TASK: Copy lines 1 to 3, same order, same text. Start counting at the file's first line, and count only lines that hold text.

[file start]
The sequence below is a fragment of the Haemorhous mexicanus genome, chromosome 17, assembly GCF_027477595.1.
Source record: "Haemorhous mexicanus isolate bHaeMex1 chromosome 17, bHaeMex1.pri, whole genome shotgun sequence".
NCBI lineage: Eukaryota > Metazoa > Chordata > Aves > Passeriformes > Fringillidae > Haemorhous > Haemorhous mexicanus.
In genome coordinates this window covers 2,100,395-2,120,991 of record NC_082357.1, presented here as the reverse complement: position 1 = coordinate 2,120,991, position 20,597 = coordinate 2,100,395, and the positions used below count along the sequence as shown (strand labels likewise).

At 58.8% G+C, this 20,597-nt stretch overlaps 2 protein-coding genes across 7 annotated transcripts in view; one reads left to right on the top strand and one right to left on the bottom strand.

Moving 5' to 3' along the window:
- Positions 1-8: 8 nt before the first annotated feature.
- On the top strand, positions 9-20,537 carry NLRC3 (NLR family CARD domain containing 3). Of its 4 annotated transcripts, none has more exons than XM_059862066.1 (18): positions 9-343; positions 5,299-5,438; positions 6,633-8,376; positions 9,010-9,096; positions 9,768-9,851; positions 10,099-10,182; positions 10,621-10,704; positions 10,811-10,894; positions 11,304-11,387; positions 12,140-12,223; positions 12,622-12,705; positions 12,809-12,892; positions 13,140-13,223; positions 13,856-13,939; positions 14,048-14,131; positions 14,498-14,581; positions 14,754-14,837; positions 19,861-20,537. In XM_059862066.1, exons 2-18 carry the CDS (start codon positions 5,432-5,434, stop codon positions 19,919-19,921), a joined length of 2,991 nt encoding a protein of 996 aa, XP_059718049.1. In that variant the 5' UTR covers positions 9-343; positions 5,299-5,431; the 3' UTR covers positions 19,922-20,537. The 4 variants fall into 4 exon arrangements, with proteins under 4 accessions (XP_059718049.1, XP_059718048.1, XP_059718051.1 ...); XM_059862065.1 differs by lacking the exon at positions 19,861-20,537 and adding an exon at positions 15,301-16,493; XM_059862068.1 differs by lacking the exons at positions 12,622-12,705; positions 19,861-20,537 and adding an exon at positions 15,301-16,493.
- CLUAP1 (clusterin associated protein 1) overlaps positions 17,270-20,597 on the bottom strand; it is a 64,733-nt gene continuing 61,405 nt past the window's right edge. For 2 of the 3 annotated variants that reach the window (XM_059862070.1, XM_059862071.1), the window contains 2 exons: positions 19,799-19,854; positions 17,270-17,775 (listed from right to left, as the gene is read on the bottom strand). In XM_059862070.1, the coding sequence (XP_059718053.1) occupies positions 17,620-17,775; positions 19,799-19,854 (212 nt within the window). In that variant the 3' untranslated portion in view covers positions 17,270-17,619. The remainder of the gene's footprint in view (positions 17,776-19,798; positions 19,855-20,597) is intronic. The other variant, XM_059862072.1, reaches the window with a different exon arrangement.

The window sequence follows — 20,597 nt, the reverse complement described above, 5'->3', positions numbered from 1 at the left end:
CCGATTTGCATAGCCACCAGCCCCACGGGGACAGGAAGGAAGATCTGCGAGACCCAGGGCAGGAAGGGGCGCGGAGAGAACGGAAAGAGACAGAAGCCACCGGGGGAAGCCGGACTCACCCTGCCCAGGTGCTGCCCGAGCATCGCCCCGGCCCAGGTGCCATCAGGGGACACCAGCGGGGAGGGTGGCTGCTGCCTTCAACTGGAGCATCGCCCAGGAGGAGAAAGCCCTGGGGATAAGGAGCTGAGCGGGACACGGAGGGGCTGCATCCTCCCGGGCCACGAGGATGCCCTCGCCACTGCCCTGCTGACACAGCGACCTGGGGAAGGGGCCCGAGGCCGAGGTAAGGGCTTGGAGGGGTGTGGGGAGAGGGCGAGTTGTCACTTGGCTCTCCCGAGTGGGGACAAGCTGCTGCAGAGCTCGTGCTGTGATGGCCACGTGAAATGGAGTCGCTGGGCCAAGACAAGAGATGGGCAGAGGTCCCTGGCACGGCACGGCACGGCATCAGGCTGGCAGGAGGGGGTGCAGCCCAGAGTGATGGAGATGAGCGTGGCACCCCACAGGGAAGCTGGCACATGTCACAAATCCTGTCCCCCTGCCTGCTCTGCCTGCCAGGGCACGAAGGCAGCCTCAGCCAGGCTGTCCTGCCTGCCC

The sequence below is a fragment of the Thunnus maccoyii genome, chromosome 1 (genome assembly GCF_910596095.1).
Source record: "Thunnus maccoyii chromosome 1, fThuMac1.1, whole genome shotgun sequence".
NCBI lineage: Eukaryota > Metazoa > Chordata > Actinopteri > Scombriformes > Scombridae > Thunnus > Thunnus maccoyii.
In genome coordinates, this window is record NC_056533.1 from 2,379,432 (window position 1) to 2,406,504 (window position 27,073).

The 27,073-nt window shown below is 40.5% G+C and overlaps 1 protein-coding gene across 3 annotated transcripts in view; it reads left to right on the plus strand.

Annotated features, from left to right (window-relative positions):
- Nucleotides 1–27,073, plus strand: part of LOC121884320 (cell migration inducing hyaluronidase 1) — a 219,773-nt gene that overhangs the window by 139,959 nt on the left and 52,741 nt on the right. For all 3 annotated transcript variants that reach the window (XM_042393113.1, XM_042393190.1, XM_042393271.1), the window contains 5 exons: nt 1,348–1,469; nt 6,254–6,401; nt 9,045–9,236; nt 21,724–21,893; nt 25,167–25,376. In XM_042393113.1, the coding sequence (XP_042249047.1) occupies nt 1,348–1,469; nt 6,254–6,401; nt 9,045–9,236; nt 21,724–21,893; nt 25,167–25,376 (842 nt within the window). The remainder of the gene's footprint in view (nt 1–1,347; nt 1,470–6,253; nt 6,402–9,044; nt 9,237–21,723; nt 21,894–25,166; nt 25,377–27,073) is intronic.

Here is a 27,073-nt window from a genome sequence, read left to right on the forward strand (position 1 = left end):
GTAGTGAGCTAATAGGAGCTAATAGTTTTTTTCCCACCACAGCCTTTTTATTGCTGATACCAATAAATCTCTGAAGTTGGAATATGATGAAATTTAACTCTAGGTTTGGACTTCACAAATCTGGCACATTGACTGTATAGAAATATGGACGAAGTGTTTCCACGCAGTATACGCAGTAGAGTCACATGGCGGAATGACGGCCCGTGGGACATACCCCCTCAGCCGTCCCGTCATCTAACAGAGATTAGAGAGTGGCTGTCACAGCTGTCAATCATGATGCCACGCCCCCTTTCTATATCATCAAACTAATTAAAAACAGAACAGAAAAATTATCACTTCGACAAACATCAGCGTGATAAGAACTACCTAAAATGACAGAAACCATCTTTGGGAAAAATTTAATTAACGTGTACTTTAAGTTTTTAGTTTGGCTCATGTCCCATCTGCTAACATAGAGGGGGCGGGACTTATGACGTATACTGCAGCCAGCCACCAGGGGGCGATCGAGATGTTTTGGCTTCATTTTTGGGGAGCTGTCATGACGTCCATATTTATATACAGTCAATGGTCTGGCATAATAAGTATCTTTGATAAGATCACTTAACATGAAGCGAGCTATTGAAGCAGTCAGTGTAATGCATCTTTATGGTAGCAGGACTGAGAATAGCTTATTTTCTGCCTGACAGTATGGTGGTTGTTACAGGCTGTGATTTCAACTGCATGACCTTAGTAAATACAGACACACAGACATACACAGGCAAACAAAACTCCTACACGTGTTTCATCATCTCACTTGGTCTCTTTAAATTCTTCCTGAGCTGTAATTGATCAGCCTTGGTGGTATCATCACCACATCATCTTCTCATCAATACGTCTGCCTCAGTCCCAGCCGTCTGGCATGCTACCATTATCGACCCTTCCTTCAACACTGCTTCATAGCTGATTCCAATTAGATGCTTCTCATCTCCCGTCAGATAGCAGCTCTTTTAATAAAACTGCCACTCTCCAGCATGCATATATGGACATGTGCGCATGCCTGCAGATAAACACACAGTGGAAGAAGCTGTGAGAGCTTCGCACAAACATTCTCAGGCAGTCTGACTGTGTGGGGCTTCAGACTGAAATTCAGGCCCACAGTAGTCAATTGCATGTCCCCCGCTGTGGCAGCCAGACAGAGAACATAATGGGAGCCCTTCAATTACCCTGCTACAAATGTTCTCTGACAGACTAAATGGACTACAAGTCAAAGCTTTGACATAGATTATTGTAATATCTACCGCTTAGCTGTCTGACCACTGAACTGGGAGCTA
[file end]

The sequence below is a fragment of the Haemorhous mexicanus genome, chromosome 17, assembly GCF_027477595.1.
Source record: "Haemorhous mexicanus isolate bHaeMex1 chromosome 17, bHaeMex1.pri, whole genome shotgun sequence".
NCBI lineage: Eukaryota > Metazoa > Chordata > Aves > Passeriformes > Fringillidae > Haemorhous > Haemorhous mexicanus.